The Supreme Court has spoken, and e-tail has had to listen.
Following the June 21 U.S. Supreme Court decision on online sales tax, Blue Nile now collects sales tax in four more states than it did previously.
In a 5-4 ruling on South Dakota v. Wayfair, the court ruled that states could collect sales tax from “remote sellers” that do not have an in-state physical presence.
Prior to that ruling, Blue Nile only collected sales tax in Washington, where it’s headquartered, New York, and Virginia, where it has a webroom. Post Wayfair, America’s biggest jewelry site collects sales tax in those states plus Hawaii, Maine, Mississippi, and Oklahoma, according to its website.
Those four states have all passed economic nexus laws which require e-tailers to collect sales tax, provided they reach certain thresholds; for instance, Maine’s law only kicks in when a site does either $100,000 in business or 200 transactions in-state per year.
Blue Nile’s e-tail competitors do not seem to have changed their policies as noticeably—perhaps reflecting confusion in following the decision, or maybe the fact they do less business in certain states.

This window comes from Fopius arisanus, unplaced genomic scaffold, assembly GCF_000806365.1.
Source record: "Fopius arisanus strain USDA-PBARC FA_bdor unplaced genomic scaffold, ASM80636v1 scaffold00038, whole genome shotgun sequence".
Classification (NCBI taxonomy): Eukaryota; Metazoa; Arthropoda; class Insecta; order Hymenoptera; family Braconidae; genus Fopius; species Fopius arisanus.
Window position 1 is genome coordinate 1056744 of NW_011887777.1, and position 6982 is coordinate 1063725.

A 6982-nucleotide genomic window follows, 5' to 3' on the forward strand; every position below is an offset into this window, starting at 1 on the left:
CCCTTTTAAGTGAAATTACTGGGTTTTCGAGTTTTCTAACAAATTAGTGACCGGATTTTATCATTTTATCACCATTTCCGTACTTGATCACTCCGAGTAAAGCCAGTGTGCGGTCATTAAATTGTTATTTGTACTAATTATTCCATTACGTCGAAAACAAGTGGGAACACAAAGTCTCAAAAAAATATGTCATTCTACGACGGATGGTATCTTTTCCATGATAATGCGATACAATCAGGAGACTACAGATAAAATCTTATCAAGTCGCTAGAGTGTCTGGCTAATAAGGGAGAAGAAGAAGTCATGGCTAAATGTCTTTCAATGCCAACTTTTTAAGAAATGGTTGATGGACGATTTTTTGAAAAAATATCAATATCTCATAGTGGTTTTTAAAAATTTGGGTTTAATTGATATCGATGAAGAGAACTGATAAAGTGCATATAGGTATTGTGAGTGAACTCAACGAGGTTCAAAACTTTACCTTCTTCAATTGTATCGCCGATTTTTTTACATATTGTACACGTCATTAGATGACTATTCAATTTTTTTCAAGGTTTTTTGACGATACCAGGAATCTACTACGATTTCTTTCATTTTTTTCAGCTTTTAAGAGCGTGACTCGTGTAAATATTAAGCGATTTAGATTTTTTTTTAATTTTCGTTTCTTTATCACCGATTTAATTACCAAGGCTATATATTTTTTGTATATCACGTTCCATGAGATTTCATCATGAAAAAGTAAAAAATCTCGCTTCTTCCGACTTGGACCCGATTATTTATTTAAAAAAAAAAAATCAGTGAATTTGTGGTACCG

James Allen, generally considered the number two jewelry e-tailer, does not seem to have altered its policies at all. It currently collects sales tax in Maryland, where it’s based, New York, and Connecticut, just as it did prior to the ruling.
Brilliant Earth collects sales tax on orders shipped to California, where it’s headquartered, as well as Colorado, Illinois, Massachusetts, and Washington, D.C.—all jurisdictions where it has physical showrooms. The site now also warns that Pennsylvania and Oklahoma customers may have to self-report any taxes, and includes a notice that “U.S. sales tax requirements may be subject to change due to the recent Supreme Court ruling on sales tax.”
And it’s true: these policies are very much in flux. The Supreme Court ruling is barely a month old, and already some states are discussing new laws. Even some of the laws currently on the books don’t go into effect until later this year or next year. A full list of state nexus laws can be seen from on the Sales Tax Institute website.
Brilliant Earth did not return a request for comment. A Blue Nile spokesperson told JCK the site “compl[ies] with all tax requirements. We have always offered strong quality at exceptional value. This ruling does not change that position.” It adds that customers “shop online for many reasons including convenience, access to broad selection, quality, as well as strong value.”
A Signet spokesman said the company “has been a proponent of the Marketplace Fairness Act for years, collecting sales tax at both our store and branded e-commerce businesses accordingly. This ruling would expand sales tax collection to include all our online brands.”
Image courtesy of Blue Nile